Computers and humans are inextricably connected with each other. They will be modernised, modified and upgraded every day for us. We are connected, beyond borders and walls we love and hate, and beyond strength. This is the time to understand the effects before they engulf us once. To combat the negative application of computers, we must exercise our tools of defence and positivity in mind. We need to know the concerning laws and their legal applications in case we are affected.
The Prevention of Electronic Crimes Act, 2016 was passed in Pakistan to save people from cyberbullying and harassment online. The centuries-old criminal justice framework needed more attention to counter online threats, spying and stealing identity information and other data. The legislation established new penalties for offenses including hacking (illegal access to data), and interference with data and information systems (Dos and DDOS attacks).
Section 14 of the Prevention of Electronic Crimes, 2016 explains electronic fraud and states that, whoever, with the intent for wrongful gain, interferes with or uses any information system, deceives or induces any person to enter into a relationship, or deceives any person or blackmails them, which act or omission is likely to cause damage or harm to that person or any other person, shall be punished with imprisonment for a term which may extend to two years or with a fine which may extend to ten million rupees or both.
Wrongful gains means the gain of property to which a person is not entitled to. Property means anything possessed by the person who is the rightful owner. The offense under Section 14 is non-cognisable, bailable, compoundable and triable by the court. A non-cognisable offense is an offense in which a police officer has no authority to arrest without a warrant. The police cannot investigate without the court’s order. An FIR can be lodged against the accused after the court’s permission. According to Section 45 of this Act, the court may, in addition to awarding any punishment including a fine, make an order for payment of compensation to the victim for any damage or loss. Section 47 extends the remedy in the shape of an appeal to the high court against the final judgment of a session court within thirty days from the date of provision of its certified copy free of cost. If the judgment is passed by a magistrate then the appeal will be filed to the concerned sessions court. This section deals with the assaults or damage to the property and reputation of the victim. The cybercrime wing of FIA gathers complaints, investigates the matter and files cases in courts, which results in punishment or fine or both. Any person who is trapped in a forced relationship can seek remedy against the accused.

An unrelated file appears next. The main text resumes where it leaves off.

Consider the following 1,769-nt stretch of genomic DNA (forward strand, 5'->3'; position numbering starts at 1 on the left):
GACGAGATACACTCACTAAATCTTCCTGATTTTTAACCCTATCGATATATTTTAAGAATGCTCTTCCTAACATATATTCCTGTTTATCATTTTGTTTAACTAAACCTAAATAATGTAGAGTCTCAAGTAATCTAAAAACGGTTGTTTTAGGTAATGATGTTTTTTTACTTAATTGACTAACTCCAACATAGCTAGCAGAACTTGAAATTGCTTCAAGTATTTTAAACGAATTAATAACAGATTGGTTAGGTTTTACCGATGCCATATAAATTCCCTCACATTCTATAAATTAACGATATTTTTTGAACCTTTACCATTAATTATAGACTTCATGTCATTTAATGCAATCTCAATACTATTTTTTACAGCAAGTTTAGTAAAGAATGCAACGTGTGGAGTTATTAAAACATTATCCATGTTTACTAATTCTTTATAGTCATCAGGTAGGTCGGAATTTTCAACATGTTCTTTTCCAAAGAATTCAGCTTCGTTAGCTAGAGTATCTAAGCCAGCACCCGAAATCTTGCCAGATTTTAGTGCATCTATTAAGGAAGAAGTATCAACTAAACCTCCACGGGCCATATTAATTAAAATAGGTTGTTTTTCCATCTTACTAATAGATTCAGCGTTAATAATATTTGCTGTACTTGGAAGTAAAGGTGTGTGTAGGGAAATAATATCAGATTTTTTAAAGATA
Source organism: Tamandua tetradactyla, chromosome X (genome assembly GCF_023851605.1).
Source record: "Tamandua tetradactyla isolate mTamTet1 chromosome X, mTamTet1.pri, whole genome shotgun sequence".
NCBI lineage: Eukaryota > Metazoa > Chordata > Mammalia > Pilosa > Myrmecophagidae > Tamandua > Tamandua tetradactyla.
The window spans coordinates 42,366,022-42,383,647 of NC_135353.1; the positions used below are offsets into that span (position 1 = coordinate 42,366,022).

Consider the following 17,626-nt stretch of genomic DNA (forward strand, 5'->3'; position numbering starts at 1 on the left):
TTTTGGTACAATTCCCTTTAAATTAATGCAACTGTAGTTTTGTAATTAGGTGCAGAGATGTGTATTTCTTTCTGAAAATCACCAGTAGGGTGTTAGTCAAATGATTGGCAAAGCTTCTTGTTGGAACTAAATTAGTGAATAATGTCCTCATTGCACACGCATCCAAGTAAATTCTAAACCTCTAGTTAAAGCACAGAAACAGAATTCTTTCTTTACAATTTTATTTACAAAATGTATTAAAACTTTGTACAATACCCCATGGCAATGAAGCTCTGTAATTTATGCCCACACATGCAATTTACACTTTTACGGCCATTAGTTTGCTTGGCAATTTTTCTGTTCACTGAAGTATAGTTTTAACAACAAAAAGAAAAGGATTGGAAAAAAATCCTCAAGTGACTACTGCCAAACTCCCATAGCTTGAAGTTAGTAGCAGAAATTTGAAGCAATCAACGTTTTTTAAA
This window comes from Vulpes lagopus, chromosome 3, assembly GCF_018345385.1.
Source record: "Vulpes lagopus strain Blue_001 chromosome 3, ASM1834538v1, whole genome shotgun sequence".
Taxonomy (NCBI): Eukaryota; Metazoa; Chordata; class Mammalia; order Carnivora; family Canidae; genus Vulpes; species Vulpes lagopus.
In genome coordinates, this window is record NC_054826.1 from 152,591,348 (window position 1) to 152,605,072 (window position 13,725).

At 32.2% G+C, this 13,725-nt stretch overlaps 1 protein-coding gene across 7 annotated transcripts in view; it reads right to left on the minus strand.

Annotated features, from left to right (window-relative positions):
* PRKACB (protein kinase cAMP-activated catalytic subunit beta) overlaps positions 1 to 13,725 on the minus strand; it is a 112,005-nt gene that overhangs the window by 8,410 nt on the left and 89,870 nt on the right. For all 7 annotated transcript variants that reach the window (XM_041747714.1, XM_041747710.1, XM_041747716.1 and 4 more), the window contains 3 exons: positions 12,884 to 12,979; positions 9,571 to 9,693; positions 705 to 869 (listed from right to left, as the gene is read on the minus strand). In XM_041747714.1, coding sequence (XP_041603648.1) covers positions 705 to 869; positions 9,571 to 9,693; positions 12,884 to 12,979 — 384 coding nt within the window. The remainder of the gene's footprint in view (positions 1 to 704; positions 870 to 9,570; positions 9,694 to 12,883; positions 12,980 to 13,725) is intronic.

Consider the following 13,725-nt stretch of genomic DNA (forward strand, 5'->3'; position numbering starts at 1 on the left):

Access to the investigating agency and the courts is not easy, especially for middle-class members of the youth. The stage when you realise that you have been tricked or blackmailed; don’t panic, be attentive to the company around you, prudently select your advisor, save your records, collect the evidence and reach your lawyer. The sessions judge or magistrate is required to take the evidence into his own hands.
To assure the accuracy of recording as evidence, the accuracy of recording has to be proved. The voice recorded must be significantly identified. The court is cautious about all sorts of possible tampering and manufacturing. The voice of the person speaking must be duly identified by the matter of the record or by others who know him.